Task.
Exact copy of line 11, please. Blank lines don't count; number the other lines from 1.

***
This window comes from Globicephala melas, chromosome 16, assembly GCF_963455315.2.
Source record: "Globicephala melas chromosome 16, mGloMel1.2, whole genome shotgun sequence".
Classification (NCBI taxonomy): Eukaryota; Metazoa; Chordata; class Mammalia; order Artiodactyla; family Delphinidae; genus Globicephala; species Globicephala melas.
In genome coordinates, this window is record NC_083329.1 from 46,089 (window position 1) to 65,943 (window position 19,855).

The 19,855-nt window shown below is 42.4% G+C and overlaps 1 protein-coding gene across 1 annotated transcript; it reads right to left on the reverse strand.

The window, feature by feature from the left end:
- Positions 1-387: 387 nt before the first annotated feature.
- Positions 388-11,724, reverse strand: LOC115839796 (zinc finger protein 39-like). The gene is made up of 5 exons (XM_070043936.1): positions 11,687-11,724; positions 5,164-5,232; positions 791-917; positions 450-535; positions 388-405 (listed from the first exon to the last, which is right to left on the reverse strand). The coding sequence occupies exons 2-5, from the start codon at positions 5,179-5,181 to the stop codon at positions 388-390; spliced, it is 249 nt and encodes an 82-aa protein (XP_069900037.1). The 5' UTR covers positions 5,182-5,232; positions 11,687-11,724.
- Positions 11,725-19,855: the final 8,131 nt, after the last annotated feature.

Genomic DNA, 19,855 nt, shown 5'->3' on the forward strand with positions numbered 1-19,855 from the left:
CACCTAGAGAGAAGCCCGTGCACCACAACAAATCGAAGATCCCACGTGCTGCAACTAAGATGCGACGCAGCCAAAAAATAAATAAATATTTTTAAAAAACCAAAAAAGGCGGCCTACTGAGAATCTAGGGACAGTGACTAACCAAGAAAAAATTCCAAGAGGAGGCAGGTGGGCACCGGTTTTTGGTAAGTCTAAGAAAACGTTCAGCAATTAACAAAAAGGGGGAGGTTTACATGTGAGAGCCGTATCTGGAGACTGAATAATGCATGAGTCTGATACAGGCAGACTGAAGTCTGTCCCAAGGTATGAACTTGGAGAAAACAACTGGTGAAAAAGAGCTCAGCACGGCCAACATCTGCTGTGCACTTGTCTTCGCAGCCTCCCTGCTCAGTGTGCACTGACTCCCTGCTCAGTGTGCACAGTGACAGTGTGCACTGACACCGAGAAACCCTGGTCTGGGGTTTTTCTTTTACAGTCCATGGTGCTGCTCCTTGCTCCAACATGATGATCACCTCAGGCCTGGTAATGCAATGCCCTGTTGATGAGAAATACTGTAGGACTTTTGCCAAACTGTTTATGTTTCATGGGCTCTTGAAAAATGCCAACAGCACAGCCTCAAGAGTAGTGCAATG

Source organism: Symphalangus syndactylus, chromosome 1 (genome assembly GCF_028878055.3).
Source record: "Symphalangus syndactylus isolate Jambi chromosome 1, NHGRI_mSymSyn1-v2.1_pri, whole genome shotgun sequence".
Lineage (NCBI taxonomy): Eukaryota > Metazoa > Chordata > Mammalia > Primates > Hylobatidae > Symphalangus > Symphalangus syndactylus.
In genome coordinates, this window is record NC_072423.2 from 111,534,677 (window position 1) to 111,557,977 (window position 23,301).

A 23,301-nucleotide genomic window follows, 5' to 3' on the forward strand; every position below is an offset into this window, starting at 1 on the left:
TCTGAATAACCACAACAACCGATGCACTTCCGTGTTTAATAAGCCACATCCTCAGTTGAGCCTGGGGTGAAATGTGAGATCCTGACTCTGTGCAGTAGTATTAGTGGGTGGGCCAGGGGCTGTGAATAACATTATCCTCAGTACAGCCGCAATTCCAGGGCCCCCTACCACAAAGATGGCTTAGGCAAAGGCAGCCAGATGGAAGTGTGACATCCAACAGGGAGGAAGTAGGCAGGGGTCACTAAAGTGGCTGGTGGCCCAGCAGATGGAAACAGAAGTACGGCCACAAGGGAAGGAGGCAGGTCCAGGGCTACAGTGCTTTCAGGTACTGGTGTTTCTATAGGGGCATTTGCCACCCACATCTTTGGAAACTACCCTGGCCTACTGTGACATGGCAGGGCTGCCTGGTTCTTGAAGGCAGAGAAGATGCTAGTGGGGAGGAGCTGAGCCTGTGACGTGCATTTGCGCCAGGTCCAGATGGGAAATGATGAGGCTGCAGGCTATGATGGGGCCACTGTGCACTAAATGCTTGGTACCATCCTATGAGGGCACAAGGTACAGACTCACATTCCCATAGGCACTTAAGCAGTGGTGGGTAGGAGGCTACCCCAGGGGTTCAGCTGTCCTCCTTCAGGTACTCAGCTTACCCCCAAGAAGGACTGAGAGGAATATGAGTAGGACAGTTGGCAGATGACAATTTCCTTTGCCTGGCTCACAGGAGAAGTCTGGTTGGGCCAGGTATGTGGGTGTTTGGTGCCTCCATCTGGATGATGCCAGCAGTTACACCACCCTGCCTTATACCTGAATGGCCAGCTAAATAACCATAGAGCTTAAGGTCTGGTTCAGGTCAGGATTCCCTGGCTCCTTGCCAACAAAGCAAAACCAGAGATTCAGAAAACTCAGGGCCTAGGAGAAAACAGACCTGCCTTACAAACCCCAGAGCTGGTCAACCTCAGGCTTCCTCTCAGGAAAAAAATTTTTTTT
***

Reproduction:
CACCTAGAGAGAAGCCCGTGCACCACAACAAATCGAAGATCCCACGTGCTGCAACTAAGATGCGACGCAGCCAAAAAATAAATAAATATTTTTAAAAAACCAAAAAAGGCGGCCTACTGAGAATCTAGGGACAGTGACTAACCAAGAAAAAATTCCAAGAGGAGGCAGGTGGGCACCGGTTTTTGGTAAGTCTAAGAAAACGTTCAGCAATTAACAAAAAGGGGGAGGTTTACATGTGAGAGCCGTATCTGGAGACTGAATAATGCATGAGTCTGATACAGGCAGACTGAAGTCTGTCCCAAGGTATGAACTTGGAGAAAACAACTGGTGAAAAAGAGCTCAGCACGGCCAACATCTGCTGTGCACTTGTCTTCGCAGCCTCCCTGCTCAGTGTGCACTGACTCCCTGCTCAGTGTGCACAGTGACAGTGTGCACTGACACCGAGAAACCCTGGTCTGGGGTTTTTCTTTTACAGTCCATGGTGCTGCTCCTTGCTCCAACATGATGATCACCTCAGGCCTGGTAATGCAATGCCCTGTTGATGAGAAATACTGTAGGACTTTTGCCAAACTGTTTATGTTTCATGGGCTCTTGAAAAATGCCAACAGCACAGCCTCAAGAGTAGTGCAATG